New Rules Affect Demurrage and Detention (D&D) Policies

On Tuesday, a new rule by the Federal Maritime Commission (FMC) of the US came into effect, creating a clear framework to deal with detention and demurrage charges (commonly known as D&D). Although this legislation will only have an impact on US cargo, it will likely become a standard for international shipping.

In broad terms, this new rule will require three changes on the shipping industry:

  1. Limiting the number of people that can be charged for D&D,
  2. Establishing a timeframe to when D&D charges can be applied, and
  3. Clearly outlining the required information to include in D&D charges.

The rule itself comes after nearly two years of the passage of the Ocean Shipping Reform Act (OSRA 2022) which focuses on ensuring “an efficient, competitive, and economical transportation system” in the US maritime industry. More specifically, this implied creating a clear set of rules to govern common interactions between shippers and carriers. 

When it comes to D&D charges, the fight had focused more specifically on the protection of shippers who, in recent years, had incurred a large number of surcharges imposed by the largest carriers around the world. 

The logic behind these charges is simple. Carriers can charge their clients if their cargo stays in a port longer than the allowed number of “free days” (demurrage charges) or if they take longer than expected to return an empty container (detention charges). However, a lack of transparency around D&D costs often resulted in frustration amongst clients who, after receiving their cargo, would endure unexpected surcharges.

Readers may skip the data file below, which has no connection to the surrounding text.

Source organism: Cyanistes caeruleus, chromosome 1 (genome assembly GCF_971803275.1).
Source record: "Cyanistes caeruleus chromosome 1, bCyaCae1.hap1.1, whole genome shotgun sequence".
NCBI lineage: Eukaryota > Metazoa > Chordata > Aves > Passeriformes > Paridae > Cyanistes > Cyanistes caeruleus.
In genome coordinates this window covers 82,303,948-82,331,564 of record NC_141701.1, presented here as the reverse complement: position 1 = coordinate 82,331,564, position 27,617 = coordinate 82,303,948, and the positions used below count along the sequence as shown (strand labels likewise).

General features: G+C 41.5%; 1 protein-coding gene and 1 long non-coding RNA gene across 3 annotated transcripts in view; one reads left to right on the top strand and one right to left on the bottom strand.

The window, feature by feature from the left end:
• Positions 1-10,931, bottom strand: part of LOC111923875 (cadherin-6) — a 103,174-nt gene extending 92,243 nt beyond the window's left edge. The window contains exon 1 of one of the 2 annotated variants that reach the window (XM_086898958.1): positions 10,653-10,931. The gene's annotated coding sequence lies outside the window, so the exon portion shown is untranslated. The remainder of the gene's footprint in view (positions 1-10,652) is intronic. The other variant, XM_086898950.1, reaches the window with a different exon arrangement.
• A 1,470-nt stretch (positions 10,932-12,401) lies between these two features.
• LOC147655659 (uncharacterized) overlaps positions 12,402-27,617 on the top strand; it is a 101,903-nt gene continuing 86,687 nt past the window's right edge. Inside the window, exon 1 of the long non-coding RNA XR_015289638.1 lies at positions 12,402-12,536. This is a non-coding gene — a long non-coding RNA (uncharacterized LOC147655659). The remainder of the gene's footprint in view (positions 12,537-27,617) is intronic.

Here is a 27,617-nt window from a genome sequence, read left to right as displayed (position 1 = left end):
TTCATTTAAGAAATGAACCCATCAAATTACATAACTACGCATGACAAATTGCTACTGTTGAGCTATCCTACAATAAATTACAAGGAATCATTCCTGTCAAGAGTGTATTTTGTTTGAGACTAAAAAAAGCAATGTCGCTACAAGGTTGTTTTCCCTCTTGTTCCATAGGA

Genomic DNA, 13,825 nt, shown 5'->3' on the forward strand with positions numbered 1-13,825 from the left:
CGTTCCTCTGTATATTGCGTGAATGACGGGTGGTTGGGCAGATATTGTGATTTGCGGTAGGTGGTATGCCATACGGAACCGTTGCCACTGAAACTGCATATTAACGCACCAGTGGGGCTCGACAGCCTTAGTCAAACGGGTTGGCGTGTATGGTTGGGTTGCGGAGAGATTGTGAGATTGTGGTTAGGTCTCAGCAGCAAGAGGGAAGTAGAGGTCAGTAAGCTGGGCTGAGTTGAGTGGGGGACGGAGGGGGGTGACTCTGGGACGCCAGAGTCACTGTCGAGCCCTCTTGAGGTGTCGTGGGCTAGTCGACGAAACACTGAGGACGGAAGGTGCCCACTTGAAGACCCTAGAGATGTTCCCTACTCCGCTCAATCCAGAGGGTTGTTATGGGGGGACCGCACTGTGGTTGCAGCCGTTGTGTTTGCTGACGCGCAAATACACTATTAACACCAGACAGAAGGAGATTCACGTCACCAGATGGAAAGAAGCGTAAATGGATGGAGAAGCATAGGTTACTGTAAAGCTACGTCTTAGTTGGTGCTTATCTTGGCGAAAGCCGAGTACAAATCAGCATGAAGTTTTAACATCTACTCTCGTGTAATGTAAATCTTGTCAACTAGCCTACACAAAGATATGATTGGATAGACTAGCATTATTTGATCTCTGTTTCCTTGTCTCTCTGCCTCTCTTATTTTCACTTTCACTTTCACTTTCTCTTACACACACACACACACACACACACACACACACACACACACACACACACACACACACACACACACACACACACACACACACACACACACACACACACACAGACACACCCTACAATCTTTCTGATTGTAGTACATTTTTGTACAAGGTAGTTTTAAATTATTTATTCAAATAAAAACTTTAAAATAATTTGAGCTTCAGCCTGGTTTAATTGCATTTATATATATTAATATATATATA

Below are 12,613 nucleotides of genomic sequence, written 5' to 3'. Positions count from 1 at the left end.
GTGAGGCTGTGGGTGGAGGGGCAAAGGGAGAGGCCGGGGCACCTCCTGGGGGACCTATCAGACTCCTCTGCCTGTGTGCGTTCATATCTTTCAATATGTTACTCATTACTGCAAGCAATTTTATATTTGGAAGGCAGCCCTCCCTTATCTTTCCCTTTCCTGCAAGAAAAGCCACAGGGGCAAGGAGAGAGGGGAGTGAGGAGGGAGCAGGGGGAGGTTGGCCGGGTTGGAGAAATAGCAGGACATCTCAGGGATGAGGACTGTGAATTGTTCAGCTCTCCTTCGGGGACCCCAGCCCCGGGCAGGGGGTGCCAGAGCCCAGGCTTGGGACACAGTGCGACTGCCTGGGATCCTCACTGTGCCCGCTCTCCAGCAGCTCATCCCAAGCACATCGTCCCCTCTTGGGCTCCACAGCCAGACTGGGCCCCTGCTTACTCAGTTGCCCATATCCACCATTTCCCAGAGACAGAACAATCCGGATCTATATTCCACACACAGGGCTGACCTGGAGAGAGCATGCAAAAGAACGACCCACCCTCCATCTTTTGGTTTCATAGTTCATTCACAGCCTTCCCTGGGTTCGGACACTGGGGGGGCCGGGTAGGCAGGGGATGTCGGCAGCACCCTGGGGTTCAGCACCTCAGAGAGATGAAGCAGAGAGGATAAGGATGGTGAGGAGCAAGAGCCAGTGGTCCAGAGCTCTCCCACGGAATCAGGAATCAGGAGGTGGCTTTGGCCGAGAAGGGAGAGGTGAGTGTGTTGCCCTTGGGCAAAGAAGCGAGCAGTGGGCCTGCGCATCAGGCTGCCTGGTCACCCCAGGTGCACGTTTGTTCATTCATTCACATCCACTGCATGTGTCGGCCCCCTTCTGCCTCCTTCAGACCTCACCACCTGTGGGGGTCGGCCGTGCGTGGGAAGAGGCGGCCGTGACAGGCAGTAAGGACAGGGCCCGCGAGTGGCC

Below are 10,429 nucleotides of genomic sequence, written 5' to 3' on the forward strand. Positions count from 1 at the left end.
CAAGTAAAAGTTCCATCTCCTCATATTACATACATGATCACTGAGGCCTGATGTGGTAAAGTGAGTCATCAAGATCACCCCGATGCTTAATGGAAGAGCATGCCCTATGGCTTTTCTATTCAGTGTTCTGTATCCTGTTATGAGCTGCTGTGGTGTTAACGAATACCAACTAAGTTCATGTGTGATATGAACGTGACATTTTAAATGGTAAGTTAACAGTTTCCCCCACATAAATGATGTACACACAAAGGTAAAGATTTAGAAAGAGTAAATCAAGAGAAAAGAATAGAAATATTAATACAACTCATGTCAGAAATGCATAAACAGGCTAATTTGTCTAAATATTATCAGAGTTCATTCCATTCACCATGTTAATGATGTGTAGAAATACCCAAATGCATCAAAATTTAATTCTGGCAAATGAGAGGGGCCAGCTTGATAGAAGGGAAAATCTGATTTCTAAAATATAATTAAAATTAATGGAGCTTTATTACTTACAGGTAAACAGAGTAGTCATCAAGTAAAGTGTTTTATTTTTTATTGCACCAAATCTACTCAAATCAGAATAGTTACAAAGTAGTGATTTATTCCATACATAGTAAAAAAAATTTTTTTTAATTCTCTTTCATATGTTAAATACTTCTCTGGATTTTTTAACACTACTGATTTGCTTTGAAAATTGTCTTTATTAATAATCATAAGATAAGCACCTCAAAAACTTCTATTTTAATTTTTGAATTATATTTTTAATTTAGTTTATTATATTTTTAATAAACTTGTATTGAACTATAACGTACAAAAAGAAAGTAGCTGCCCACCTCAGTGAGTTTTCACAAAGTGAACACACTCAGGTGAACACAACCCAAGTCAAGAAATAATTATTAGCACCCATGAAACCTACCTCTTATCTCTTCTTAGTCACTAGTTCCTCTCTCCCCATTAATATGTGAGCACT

In fact, between 2020 and 2022 alone, the FMC estimated that the nine largest carriers collected $6.9 bn from these charges. Some companies have gone as far as suing carriers for these increased and unexpected costs—including, most prominently, Peloton’s lawsuit against Flexport.

Now, with these new rules, the FMC hopes to make the D&D process more transparent in three key ways,

First, carriers are now only able to issue D&D charges to a single person. Furthermore, the charges can only be applied to either the consignee who will ultimately receive the cargo or the person who contracted the carriers for ocean transportation. Quite crucially, D6D invoices can only be issued to one party at a time, forcing carriers to choose carefully to whom they impose such costs.

Second, carriers now have a limited time frame upon which to establish D6D charges. Now, carriers must emit a D&D invoice within 30 days of when those charges were first incurred. Carriers, in turn, will have another 30 days to dispute or pay for siad charges.

Third, and finally, there are now clear information requirements that carriers must follow when emitting a D&D invoice. This, in great part, will allow shippers to identify the containers that are subject to sudden charges and dispute them if necessary. The minimal list of information contained in this new rule and first outlined in OSRA 2022 includes the following:

  1. Date that container is made available,
  2. Port of discharge,
  3. Container number or numbers,
  4. Earliest return date (for exported shipments),
  5. Allowed free time in days,
  6. Start date of free time,
  7. End date of free time,
  8. Applicable detention or demurrage rule on which the daily rate is based,
  9. Applicable rate or rates per the applicable rule,
  10. Total amount due,
  11. Email, telephone number, or other appropriate contact information for questions or requests for mitigation of fees,
  12. A statement that the charges are consistent with any of Federal Maritime Commission rules with respect to detention and demurrage, and
  13. A statement that the common carrier’s performance did not cause or contribute to the underlying invoiced charges.

While the long term implications of this rule remain unclear, it will certainly impact the shipping industry as a whole, keeping transparency as a driving force. Not to mention the possibility that other federal agencies will soon follow the FMC’s example.

Picture by frank mckenna for Unsplash